Battle Hymn #1


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Battle Hymn #1


  • Words: B. Clay Moore
  • Art: Jeremy Haun
  • Inks: Ande Parks
  • Colors: Dave Bryant
  • Story Title: N/A
  • Publisher: Image Comics
  • Price: $2.95
  • Release Date: Feb 23, 2005

Ah, nostalgia. Back in the golden age when heroes were showing up for the first time, everyone was fighting Nazis, and fantastic adventures were on every page – that’s comic book nostalgia for you. So in the midst of a trend of re-starting classic stories in the modern era, we have Battle Hymn, a book that makes no bones about the fact that it is unmistakably set in the 1940s starring a cast of golden age-y superheroes. Well, at least that’s what it seems like from the outside.

The real hook of Battle Hymn looks like it’s going to be this: Those superheroes I just told you about? Not so super. Powers, yes, but not terrifically powerful. The speedster of the assembling group, for example, has to rig a race with a motorcycle to appear that he can travel faster than 45 mph. Nor are these heroes upstanding pillars of society. The Batman of the group tells big swashbuckling tales, but in truth just shot the two Nazi spies through a conveniently open window. That kind of thing.

Which is kind of awesome. Rarely are we offered a story that is more or less a peek behind the curtain into the way things really might be in the superhero world. B. Clay Moore’s retro vision of comic book heroics is mixed with an intriguing dose of candor and perhaps just a sprinkle of cynicism. It could make for a very interesting ride.

It’s a shame that Moore didn’t take it farther. Battle Hymn has a spark of originality to its story, and it’s an intriguing one at that. But too much of it is lost in a bizarre mix of parody and homage to some of the most established heroes from the same era it is mining for nostalgia. It is impossible not to mistake The Proud American for Captain America, Quinn Rey the Fish Man for Namor, the Artificial Man for Iron Man or perhaps the original Human Torch, etc. The likenesses are shockingly similar in an age where Marvel is suing City of Heroes for copyright infringement.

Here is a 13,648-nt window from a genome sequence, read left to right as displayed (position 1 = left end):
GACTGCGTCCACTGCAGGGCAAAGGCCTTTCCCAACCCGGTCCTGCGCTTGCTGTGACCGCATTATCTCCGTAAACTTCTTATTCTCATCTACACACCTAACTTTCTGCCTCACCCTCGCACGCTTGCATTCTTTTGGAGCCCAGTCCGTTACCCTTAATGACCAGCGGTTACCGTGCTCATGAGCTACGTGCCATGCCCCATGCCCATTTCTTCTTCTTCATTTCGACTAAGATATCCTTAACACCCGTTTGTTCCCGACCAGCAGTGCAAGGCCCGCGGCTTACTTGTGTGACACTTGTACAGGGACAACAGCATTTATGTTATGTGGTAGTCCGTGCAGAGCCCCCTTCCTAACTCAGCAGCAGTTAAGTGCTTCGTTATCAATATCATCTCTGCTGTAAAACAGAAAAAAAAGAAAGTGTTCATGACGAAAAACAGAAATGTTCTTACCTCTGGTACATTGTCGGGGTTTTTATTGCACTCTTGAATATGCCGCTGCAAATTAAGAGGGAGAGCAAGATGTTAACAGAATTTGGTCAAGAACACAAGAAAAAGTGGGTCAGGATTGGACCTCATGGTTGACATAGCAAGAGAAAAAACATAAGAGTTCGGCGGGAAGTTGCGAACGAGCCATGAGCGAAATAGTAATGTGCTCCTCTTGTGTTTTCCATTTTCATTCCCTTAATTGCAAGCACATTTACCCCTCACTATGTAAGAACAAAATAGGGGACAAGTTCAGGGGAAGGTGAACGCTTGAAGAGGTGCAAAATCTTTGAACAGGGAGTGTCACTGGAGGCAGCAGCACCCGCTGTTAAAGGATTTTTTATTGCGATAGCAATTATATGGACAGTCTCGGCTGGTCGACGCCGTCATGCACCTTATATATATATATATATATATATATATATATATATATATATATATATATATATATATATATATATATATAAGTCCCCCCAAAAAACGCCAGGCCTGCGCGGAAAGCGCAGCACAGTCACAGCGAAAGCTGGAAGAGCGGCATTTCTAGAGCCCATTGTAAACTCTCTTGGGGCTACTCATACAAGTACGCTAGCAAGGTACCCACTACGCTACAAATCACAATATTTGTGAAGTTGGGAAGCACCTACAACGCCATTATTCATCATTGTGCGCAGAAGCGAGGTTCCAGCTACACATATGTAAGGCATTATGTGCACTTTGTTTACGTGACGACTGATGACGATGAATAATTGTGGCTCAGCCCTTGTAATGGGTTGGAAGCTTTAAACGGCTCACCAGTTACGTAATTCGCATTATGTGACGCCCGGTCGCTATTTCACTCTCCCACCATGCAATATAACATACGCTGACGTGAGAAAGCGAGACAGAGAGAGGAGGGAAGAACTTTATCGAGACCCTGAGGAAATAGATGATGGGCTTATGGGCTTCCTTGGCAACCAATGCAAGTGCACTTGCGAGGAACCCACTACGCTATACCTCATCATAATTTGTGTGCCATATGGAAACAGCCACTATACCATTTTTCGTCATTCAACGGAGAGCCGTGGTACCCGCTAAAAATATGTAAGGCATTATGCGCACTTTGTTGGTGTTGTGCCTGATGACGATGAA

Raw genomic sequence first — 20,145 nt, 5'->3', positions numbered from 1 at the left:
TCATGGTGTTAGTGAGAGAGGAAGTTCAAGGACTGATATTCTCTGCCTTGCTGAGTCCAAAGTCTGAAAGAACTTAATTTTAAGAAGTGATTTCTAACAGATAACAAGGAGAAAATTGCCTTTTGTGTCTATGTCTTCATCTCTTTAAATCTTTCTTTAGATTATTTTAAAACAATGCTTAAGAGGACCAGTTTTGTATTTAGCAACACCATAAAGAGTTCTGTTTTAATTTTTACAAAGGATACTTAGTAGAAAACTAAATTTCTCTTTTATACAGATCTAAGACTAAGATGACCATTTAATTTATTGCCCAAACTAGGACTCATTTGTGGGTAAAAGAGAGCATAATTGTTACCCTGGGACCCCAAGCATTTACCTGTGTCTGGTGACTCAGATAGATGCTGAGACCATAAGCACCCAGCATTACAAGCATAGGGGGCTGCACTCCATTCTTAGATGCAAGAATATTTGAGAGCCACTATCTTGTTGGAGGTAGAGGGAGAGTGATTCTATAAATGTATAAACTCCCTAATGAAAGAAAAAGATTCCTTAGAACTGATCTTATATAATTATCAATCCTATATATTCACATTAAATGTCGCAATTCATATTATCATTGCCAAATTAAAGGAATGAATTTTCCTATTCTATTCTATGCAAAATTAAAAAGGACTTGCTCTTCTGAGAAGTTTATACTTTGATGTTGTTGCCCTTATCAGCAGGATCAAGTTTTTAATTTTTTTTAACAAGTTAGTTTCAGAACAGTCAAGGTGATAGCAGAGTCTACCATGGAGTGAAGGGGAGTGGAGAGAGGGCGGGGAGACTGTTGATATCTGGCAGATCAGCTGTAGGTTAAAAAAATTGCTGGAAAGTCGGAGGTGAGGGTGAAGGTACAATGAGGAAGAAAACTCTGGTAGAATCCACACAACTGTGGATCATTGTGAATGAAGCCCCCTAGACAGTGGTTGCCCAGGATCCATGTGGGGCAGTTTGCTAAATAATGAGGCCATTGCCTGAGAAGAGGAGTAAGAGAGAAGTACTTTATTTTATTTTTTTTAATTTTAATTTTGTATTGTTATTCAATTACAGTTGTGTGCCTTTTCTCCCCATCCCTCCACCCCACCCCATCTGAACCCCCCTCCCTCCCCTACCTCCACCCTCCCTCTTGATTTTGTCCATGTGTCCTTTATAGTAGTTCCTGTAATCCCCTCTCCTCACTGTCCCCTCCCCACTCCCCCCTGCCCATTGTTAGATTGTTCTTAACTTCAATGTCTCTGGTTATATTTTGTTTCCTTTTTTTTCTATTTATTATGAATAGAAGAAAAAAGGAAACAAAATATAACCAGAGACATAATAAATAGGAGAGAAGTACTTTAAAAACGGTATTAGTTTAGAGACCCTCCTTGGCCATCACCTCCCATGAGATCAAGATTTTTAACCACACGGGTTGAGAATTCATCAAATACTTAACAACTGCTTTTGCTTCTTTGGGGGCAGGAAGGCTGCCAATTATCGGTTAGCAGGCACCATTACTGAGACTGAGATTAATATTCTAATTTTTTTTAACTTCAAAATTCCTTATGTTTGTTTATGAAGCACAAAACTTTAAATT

The best of the bunch, both in writing and design, is Johnny Zip. A spotlight-hogging egotist who’s not quite as fast as his publicist would claim, Zip is the kind of character the rest of the Battle Hymn heroes should be. He gets a good introduction and has a really cool costume that is both fantastic and totally in keeping with the aesthetics of the forties. But he’s the only juicy character in a sea of look-alikes.

As for the story itself, aside from the characterization conceit, Battle Hymn doesn’t seem to be bringing anything new to a table that, if you look around your local comics shop, isn’t lousy with team superhero stories to begin with. They’re being assembled by a shadowy government group, likely to battle Nazis. Prediction: they’re not going to get along as a team. Drama ensues. Crisis arrives. Team pulls together, overcomes character flaws. And so on.

In general Jeremy Haun does an excellent job with the pencils on this book. The art is clean and evocative of some of the great matinees and fantastic tales of the era it is set in. From the grim-faced soldiers of the front lines to the cigarette-smoking G-Men in their ever-present fedoras, Battle Hymn has a really slick look to it, one that is complemented nicely by Dave Bryant’s muted color scheme.

One blemish on the otherwise eye-pleasing pages, however, is the lettering. It’s probably an eventuality that fonts are going to replace men and women with exceptional penmanship, but that day is not totally here. The lettering looks like a font, and there’s something about this font that doesn’t totally jive with the pictures on the page. It seems amateurish.

It’s worth noting that no editor is credited on Battle Hymn’s first issue. More than anything else this book probably needed a little more steering and polishing from someone in an editorial position. It seems like it’s a good story, but the bumps in the road are in the details, and there are plenty of bumps in the road for this first issue in a new series.

- Jesse Vigil

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